Tree-Hugging Dirt Worship

April 20, 2012

Potatoes, Peasants and Paradeisophobia

Filed under: gardening, Soapbox — Tags: , , , , , , — paragardener @ 4:05 pm

“The indolent and turbulent habits of the lower Irish can never be corrected while the potato system enables them to increase so much beyond the regular demand for labor.” – Reverend Thomas Malthus

During the mid-1600’s, England seized most of Ireland’s good agricultural land for Protestant owners, and forced Catholics into swamps and other lousy areas. Catholics went from owning 60% of the land to 8%. Many of the new owners made their living by exporting wheat or other commodities to England, shrinking away Ireland’s food supply. This was a disaster, and many Irish clans might have been headed for extinction. Fortunately, the potato had recently been carried to Europe from its home in the Andes. Potatoes generated more food per acre than any other crop known, and they provide as nearly complete nutrition as you could hope for out of a single food. The Irish increased  on a fraction of the land they’d once farmed, going from three to eight million in a century.

English economist Arthur Young. in his Tour of Ireland, found potato plots ranging from half an acre to and acre and a half in size. Typically, a plot would be sharecropped for no money, but merely the right to live on the land, keep a cow or two and eat some potatoes! Young found this potentially exploitative, but on the other hand, it meant that peasants were not subject to fluctuations in the price of food (the English poor sometimes rioted over the price of bread). In several ways, having no cash and farming your own milk and potatoes was better than the English system of getting paid wages of almost no money, and being subject to firings, price spikes, or costly vice binges.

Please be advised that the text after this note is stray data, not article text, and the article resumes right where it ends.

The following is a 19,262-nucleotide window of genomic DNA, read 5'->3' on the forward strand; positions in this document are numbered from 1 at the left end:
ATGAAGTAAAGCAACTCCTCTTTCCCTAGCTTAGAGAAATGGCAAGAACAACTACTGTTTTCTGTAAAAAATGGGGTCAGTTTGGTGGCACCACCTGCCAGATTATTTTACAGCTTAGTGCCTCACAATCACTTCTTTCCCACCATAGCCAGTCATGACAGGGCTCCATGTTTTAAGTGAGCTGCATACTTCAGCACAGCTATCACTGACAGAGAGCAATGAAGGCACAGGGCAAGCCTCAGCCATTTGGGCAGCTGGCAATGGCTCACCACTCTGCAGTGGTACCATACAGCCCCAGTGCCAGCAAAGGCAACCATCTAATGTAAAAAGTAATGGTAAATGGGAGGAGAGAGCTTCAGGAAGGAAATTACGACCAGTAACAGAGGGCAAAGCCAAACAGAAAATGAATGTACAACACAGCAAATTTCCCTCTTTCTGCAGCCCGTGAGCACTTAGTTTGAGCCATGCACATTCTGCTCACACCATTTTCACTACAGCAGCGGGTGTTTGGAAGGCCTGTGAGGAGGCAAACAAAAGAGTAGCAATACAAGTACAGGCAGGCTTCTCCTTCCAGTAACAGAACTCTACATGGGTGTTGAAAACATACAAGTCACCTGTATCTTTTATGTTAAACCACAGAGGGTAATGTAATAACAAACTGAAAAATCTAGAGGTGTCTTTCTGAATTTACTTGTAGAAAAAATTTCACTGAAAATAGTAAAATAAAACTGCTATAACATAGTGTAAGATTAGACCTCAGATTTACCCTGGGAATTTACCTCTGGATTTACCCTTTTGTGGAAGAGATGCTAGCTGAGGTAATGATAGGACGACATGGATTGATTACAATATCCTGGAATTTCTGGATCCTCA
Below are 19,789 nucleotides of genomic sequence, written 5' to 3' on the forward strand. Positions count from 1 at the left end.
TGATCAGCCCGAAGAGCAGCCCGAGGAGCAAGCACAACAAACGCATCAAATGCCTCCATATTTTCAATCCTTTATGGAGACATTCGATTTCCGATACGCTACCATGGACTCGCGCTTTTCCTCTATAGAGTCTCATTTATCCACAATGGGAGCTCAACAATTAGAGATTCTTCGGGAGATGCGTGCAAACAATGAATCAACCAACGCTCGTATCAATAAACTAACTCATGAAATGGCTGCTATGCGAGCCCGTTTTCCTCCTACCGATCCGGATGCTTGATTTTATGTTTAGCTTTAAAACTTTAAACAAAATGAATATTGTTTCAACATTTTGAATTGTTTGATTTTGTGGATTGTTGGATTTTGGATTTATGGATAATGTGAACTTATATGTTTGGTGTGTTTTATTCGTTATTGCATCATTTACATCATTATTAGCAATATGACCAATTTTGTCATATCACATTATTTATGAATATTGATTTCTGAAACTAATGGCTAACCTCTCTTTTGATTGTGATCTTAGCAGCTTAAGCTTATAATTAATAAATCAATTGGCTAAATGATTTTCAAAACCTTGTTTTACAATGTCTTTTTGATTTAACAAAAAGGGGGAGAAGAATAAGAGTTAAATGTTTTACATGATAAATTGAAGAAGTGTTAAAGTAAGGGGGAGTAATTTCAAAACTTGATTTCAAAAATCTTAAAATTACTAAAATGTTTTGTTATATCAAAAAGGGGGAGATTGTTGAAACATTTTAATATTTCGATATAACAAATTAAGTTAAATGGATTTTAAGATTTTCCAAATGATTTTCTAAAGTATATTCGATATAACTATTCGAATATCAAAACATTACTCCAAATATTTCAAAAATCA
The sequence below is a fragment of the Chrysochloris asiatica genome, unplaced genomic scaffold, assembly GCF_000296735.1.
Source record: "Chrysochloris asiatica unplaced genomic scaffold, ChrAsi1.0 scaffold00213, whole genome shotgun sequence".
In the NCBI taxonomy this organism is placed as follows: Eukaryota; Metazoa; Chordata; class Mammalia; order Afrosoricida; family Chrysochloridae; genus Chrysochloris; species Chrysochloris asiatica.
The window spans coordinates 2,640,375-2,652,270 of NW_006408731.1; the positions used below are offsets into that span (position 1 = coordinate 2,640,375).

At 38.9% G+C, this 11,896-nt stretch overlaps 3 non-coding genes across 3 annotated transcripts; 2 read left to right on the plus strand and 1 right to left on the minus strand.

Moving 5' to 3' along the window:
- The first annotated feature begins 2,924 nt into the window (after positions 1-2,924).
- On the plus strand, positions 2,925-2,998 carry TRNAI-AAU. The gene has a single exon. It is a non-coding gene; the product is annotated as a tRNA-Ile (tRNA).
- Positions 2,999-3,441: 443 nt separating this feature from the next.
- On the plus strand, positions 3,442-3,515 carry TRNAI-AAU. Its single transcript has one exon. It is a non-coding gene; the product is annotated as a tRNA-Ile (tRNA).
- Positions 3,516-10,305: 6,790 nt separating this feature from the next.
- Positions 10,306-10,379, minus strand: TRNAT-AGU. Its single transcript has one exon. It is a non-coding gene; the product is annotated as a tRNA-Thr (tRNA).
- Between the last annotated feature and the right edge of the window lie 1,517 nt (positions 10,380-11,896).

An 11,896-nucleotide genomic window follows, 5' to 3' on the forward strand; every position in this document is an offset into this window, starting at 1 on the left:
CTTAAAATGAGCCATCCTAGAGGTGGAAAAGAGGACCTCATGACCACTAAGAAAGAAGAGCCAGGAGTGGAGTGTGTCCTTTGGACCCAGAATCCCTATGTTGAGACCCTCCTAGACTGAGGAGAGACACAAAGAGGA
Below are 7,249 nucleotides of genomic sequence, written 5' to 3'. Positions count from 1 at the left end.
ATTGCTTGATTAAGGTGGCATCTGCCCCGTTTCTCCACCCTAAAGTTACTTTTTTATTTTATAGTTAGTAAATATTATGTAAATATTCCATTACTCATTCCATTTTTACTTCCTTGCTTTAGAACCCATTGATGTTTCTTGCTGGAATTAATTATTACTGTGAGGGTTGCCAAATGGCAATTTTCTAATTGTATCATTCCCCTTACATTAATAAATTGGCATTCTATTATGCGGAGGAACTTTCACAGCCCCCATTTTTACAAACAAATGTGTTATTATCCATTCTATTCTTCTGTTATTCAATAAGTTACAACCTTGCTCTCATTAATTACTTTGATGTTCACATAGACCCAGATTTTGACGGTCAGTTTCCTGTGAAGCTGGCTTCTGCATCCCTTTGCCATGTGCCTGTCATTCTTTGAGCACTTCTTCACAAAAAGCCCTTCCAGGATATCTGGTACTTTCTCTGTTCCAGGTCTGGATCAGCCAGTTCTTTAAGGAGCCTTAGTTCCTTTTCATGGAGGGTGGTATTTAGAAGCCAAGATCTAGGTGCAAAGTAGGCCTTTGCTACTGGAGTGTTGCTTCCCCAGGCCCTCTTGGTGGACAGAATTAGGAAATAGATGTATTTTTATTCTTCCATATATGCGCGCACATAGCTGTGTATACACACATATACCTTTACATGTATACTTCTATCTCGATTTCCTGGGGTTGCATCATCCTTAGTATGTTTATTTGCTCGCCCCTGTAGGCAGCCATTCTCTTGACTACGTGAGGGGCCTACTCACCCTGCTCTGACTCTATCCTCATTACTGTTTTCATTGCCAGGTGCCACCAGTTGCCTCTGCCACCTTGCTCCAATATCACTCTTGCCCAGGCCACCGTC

William Cobbett, an English journalist and politician, railed against potatoes as a trap for the poor. He believed potatoes to be less nutritious than wheat, fooling the poor by filling their bellies with worthless bulk. Cobbett also had a visceral aversion to potatoes: they had to be stored in root cellars instead of pantries; they reduced potato eaters into uncultured hogs; they lacked the elegance of uniform white flour and its rise into airy bread. Potatoes didn’t require “preparation, forethought, and attention,” thus depriving the poor of character-building opportunities. To Cobbett, growing your own food meant exiling yourself from civilization and culture. It would be better, in his view, to buy white flour on the free market and die if the free market didn’t need you. (See “Selections from Cobbett’s political works.”)

Concern for the plight of the poor really drifts towards the genocidal in the works of Thomas Malthus. “Does [Arthur Young] seriously think that it would be an eligible thing to feed the mass of people in this country on milk and potatoes, and make them as independent of the price of corn, and the demand for labor, as their brethren in Ireland?” To Malthus, there should be no more poor people than the wealthy need to employ — the rest of the population is “redundant.” The price of grain is a free market mechanism for regulating the numbers of poor people — when their wretchedness and misery is uglying the country up, it’s time for a rise in grain prices to kill some of them off. Potatoes were a problem because they lifted the poor too far from starving. (See “An essay on the principle of population.”)

As I was shoveling two years’ worth of compost into a raised bed, I contemplated how worthless my yard is to the market. I don’t fertilize the lawn or herbicide the weeds, and I laugh at the little cards Home Depot sends me, telling me what projects I’m supposed to be working on at this time of year (invariably, these projects are purely decorative). Practices like composting and seed saving add nothing to the GDP! How useless!